Gdynia is situated on the Northern Coast of Poland in the Gulf of Gdansk. It is one of the largest developments and ports in the Pomeranian region and makes up one third of the “Tri-City Area” with a current population of roughly a quarter of a million. The village was first mentioned in texts in 1253 but did not become developed until 1920 when Pomerania was given to Poland and Gdynia was nominated a suitable area to build a naval port. Currently two passenger ferries run daily to and from Karlskrona, but plans are in place to expand the commercial opportunities as part of the Gdynia City Development Strategy. The city’s best views can be found atop the Kamienna Góra Hill which stands 45m above sea level, allowing you to take in the port and surrounding coastline or even a parade of boats. Despite the city’s atmosphere as a new and vibrant place, there is no shortage of things to see in terms of history with museums, ancient buildings and churches. The surrounding area is home to maritime and some furrier wildlife, the both beaches and woodland and park areas are easily accessible from here.


[ Gdynia Aquarium] – The aquarium is located at the end of the promenade on Aleja Jana Pawła II Street. There are marine and freshwater specimens as well as a special Baltic Sea Fauna section. There is also a “museum” section which explains other habitats and environments, regardless of whether or not they may appear in the Baltic.

Naval Museum – The museum itself is at 3 Sędzickiego Street and has a massive amount of military paraphernalia and equipment including war planes, helicopters and gun carriages. In addition, the Warship "Błyskawica" Poland’s most famous and successful World Ward 2 ship has been converted to a museum in itself and is berthed at Pomeranian Warf at Zjednoczenia Avenue.

Watersports – Gdynia is very popular with outdoor enthusiasts and boats, both wind and motor-powered can easily be hired at the marina to cruise or tear round the gulf.

Polish Feature Film Festival and Heineken Open'er Festival – The annual festival takes place in September at the Music Hall. Films set for full release are premiered here in the competition in addition to special commemorative screenings. The event has been running since 1979, and recently has seen an expansion towards other film events such as exhibitions and opportunities to meet actors and actresses at the city’s main Kościuszki Square. The musical equivalent is the Heineken Open’er Festival which is held each year at Kościuszki Square and is the largest open air festival in Poland. The world’s best popular electronica, rock and hip hop artists perform to crowds which have often travelled as far as the artists to get there. Outdoor concerts also take place each Sunday on Kamienna Góra Hill.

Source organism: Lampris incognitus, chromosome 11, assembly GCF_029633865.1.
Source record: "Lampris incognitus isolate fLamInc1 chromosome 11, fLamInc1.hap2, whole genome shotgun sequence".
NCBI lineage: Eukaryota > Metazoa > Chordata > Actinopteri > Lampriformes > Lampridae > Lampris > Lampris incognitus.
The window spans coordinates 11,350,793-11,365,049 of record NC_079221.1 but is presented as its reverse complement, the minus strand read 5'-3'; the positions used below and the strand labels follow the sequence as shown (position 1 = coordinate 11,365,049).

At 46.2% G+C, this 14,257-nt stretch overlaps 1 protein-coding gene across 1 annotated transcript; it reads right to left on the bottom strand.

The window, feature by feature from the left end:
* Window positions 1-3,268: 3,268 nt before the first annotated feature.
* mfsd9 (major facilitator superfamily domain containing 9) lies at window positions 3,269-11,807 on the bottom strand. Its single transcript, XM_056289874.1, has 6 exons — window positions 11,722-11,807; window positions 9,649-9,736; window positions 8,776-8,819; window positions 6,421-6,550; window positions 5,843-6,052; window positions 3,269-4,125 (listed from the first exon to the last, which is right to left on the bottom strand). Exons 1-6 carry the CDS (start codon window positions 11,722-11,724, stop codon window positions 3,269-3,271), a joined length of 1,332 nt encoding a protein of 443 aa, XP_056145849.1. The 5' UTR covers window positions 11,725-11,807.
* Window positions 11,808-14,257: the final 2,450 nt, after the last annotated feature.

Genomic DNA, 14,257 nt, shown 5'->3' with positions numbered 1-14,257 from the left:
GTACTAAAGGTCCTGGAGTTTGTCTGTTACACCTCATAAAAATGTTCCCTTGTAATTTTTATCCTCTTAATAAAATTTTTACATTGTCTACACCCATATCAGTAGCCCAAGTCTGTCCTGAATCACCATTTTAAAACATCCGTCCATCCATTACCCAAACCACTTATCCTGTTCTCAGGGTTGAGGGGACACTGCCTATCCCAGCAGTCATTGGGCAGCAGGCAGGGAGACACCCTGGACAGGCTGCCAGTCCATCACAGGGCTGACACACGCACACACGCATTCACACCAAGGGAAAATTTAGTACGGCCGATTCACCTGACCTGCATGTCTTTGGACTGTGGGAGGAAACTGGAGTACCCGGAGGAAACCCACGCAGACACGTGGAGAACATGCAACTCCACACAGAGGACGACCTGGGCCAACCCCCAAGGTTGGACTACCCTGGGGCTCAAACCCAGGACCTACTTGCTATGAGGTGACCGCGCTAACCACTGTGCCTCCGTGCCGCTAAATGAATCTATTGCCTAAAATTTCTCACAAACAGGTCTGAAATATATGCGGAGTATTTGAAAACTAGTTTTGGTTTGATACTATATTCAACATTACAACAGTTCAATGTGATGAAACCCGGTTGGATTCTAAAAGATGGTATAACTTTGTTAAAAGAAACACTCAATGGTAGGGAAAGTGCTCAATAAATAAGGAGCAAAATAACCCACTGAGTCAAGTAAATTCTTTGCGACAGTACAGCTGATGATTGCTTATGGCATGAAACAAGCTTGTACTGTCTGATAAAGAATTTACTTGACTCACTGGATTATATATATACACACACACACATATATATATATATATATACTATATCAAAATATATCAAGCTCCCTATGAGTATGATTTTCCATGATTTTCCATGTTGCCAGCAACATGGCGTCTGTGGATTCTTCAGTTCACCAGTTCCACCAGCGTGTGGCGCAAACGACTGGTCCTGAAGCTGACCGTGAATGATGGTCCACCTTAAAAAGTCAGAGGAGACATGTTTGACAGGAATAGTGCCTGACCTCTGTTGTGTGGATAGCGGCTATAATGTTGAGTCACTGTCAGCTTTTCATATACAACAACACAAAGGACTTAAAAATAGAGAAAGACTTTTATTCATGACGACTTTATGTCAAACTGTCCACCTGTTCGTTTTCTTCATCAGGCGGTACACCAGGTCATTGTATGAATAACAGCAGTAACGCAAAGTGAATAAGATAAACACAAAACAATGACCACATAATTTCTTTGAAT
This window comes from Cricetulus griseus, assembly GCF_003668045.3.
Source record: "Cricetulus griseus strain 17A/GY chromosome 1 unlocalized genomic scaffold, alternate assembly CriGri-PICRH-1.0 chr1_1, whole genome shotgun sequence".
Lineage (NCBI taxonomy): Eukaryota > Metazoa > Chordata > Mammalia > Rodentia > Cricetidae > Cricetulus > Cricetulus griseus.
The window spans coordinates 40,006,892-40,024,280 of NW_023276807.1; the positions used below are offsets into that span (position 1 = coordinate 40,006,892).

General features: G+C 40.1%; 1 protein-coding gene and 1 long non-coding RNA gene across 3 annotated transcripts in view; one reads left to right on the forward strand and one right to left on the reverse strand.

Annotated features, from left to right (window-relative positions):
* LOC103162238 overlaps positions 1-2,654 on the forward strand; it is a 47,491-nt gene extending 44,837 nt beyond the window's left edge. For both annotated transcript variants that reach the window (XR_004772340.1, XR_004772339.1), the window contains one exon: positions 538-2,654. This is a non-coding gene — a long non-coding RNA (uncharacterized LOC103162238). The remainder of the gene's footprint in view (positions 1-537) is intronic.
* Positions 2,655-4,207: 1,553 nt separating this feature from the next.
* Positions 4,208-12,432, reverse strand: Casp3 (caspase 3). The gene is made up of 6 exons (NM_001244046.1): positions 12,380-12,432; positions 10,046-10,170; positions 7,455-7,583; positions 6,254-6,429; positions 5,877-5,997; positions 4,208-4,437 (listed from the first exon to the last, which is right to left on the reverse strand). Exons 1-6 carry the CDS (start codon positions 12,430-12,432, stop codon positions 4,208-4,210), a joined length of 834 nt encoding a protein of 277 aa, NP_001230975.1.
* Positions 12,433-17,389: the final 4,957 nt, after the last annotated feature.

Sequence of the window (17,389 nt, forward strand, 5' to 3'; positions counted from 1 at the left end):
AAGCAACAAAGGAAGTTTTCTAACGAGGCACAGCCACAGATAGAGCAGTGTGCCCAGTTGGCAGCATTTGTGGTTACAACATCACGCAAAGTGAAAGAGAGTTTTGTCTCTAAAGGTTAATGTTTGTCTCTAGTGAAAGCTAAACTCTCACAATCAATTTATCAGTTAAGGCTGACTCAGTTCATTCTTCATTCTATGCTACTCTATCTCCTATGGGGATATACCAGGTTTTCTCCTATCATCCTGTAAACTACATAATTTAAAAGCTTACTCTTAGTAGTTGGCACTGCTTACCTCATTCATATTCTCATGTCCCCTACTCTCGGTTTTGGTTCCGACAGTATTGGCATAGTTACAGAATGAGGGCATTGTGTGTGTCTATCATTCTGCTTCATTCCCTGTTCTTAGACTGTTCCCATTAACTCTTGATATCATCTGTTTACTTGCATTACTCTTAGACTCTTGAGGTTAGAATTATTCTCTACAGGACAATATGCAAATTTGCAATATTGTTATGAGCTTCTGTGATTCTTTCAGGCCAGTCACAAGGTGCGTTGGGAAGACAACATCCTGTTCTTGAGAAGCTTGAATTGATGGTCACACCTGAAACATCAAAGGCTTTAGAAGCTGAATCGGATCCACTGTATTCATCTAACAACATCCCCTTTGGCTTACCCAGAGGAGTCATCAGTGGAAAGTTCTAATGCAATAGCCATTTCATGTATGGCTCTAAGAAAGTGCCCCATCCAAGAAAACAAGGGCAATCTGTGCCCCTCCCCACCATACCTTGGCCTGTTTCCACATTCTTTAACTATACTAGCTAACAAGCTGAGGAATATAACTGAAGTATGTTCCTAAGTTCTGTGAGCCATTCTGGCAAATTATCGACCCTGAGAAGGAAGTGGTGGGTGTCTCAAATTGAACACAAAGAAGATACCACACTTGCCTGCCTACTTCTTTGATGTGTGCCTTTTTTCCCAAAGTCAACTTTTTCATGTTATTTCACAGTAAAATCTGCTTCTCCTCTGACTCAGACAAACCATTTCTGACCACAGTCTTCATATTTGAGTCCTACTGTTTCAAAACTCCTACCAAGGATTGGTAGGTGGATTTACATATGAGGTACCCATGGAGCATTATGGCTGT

Shopping is one of the main attractions for Scandinavian tourists off the boat from Karlskrona who flock to Świętojańska Street for the boutiques and comparatively low prices. The Batory Centre not only has some excellent shopping opportunities, but also a fairly spectacular building to boot. Out of town there are a few larger mall-type establishments, such as “Géant” or “Hit”, selling pretty much everything imaginable. For groceries, the covered markets are your best bet, selling fresh fruit, vegetables and meat at prices to please the locals.

Nightlife and Eating Out

The massive amount of sea-trade has had a very large impact on the dining and nightlife available in the city. The cuisine is excellent, probably the best in Pomerania, and the service is also very high owing to the large ex-pat population that is pandered to. The unimaginatively named [ Taj Mahal] boasts the title of Gdynia’s first Indian restaurant, and it can also lay claim to the best. The menu offers great choice and helpful suggestions for combinations of dishes although the décor and waiting staff could be seen as a slightly strained attempt to push its authenticity. Pueblo and the affiliated [ Etnica] are quite possibly two of the most enjoyable places to eat. The Mexican food is excellent, served in a busy atmosphere and accompanied by superb beers and cocktails. Etnica also has a choice of four different eateries; bar, bistro, restaurant and banquet room.

As with any seaport, the sex-trade is thriving. Brothels, prostitutes and escorts are commonplace, and the practice is unregulated by the government so definitely something to steer well clear of. The nightlife punches well above its weight compared to neighbouring Gdansk and Sopot considering its population. Many of the cafes and bars have small intimate dancefloors, far more appealing than the techno-fuelled expanses that are standard across the rest of Poland. [ Café Coco] and Desdemona are popular with the trendier art crowd. The more serious clubbing takes place at [ Mandragora] which brings in International house and techno DJs weekly.

Tourist Information

Municipal Tourist Information Centreul. 10 Lutego 24 (building PLO)81-364 GdyniaTelephone: (+ 48 58) 622 37 66Email: gcit@gdynia.plWebsite: []

Baltic Tourist Information PointAl. Jana Pawla II81-345 GdyniaTelephone: (+48 58) 621 77 51Email:


The [ Gdansk Lech Walesa Airport] is the closest to Gdynia and has flights to and from the main cities in Poland and Europe. There are a good number of shops and a tourist information desk. The airport is roughly 10 km out of the centre of Gdansk and there is a regular bus service and busy taxi rank from the city. Gdansk can be reached by train from Gdynia Glowna station in twenty five minutes or via free shuttle bus from Stena Line bus terminal, Terminal Promowny, which is 5km northwest of Gdynia. There is another smaller airport at Babie Doly, although this is currently exclusively for Naval use.